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Medieval settlement at Mill Ford Farm

A Scheduled Monument in Coughton, Warwickshire

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Latitude: 52.2384 / 52°14'18"N

Longitude: -1.8705 / 1°52'13"W

OS Eastings: 408937.335258

OS Northings: 260026.84084

OS Grid: SP089600

Mapcode National: GBR 3JP.MWR

Mapcode Global: VHB02.JZHY

Entry Name: Medieval settlement at Mill Ford Farm

Scheduled Date: 16 April 1999

Last Amended: 8 September 2003

Source: Historic England

Source ID: 1021087

English Heritage Legacy ID: 30036

County: Warwickshire

Civil Parish: Coughton

Traditional County: Warwickshire

Lieutenancy Area (Ceremonial County): Warwickshire

Church of England Parish: Coughton with Sambourne

Church of England Diocese: Coventry


The monument includes the buried and earthwork remains of a medieval
village and its associated hollow ways, field boundaries, enclosures and
the medieval ridge and furrow cultivation remains at Mill Ford Farm,
Coughton. The medieval settlement formed part of a spread of settlement
within the parish which took the form of hamlets, lying to the south west
and south east of the manor house and church and located on the edge of
the medieval Royal Forest of Arden, on an acknowledged route through the
forest. The manor at Coughton Court and its associated settlement,
churchyard, mills, dovecotes and fisheries are the subject of a separate

The settlement at Mill Ford Farm developed along Coughton Lane to the
south east of the ford over the River Arrow and close to the road which
ran from the ford to Warwick. Homestead enclosures (or tofts) are
indicated by a series of irregular building platforms aligned parallel to
Coughton Lane in a north to south direction. The tofts included domestic
dwellings as well as outbuildings and animal sheds. Six houses stood on
the site in 1695, representing the final phase of occupation. Four of
these had been demolished by 1746.

The boundary ditches of six regular crofts (or allotments) each
approximately 15m to 20m in width and measuring up to 1m deep and 1m to 2m
wide, survive to the east of the house sites. These enclosures were used
for the cultivation of vegetables and fruit for the use of the families
and may have also included stock pens for animals such as pigs or poultry.
The rear boundary of the crofts survive well and suggest that they were
all approximately 50m long, although several appear to have been extended
at a later date, enclosing an additional area of what was originally part
of the medieval ridge and furrow cultivation.

To the east of the settlement are further ridge and furrow cultivation
remains. These are the remnants of the open arable fields belonging to
Coughton in the medieval period. The majority of these have been removed
by modern ploughing, but a sample of that which survives close to the
settlement site is included in the scheduling.

The buildings at Mill Ford Farm, including Mill Ford House which is a
Listed Building Grade II, all modern paths, surfaces and fences are all
excluded from the scheduling, although the ground beneath these features
is included.

The site of the monument is shown on the attached map extract.
It includes a 2 metre boundary around the archaeological features,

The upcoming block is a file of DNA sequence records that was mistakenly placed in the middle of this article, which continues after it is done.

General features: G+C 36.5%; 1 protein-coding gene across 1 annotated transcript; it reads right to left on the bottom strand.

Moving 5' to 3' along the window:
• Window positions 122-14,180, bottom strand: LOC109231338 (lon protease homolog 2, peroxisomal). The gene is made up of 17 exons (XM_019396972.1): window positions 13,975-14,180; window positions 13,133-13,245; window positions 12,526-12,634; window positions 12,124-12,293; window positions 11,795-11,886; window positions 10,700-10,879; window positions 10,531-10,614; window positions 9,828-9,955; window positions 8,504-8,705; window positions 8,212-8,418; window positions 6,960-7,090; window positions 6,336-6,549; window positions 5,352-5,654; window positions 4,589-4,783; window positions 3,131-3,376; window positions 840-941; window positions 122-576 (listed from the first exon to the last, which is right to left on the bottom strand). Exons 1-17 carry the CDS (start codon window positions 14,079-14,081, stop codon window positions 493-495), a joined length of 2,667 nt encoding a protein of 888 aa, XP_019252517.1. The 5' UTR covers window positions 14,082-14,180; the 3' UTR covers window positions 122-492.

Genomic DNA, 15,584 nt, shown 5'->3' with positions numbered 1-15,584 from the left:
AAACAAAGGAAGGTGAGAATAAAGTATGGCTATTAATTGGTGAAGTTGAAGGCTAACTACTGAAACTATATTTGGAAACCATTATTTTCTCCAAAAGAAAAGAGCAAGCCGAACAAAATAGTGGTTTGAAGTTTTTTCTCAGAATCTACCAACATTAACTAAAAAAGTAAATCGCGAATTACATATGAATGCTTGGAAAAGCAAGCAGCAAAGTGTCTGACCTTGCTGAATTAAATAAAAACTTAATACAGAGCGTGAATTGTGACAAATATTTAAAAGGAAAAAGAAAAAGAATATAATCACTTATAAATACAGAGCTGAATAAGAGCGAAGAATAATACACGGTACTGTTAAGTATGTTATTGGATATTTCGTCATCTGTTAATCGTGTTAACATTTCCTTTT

considered to be essential for the monument's support and preservation.

Source: Historic England

Reasons for Scheduling

Medieval rural settlements in England were marked by great regional diversity
in form, size and type, and the protection of their archaeological remains
needs to take these differences into account. To do this, England has been
divided into three broad Provinces on the basis of each area's distinctive
mixture of nucleated and dispersed settlements. These can be further divided
into sub-Provinces and local regions, possessing characteristics which have
gradually evolved during the last 1500 years or more.
The West Midland Plateau local region comprises low plateaux surrounding the
shallow basin of the Tame valley. It is dominated by dispersed settlements
present in high and very high densities. Its ancient forest landscapes, with
their intricate mosaics of old enclosed fields and woodland blocks, have
usually been considered the result of medieval colonisation, but must also
contain more ancient elements.

The medieval settlement remains at Mill Ford Farm survive well and will
preserve evidence about individual homesteads, their dates and methods of
construction and occupation, including details of their development over
time. The crofts will provide evidence for the use of the private areas
of land for gardening and stock raising by individual tenants, whilst the
great fields and greens of the settlement will provide evidence for the
activities undertaken in common land and public spaces. The survival of
documentary records illuminate the history, and allow a fuller
understanding of the organisation and development of the village.

The position of the settlement at Mill Ford Farm south east of the manor
and settlement at Coughton Court (the subject of a separate scheduling),
will provide evidence of the interaction of their populations, including
the use of communal facilities such as mills, manor courts and the church,
which they will have regularly attended.

Source: Historic England


Hooke, D, Unpublished notes including full survey, 1997,

Source: Historic England

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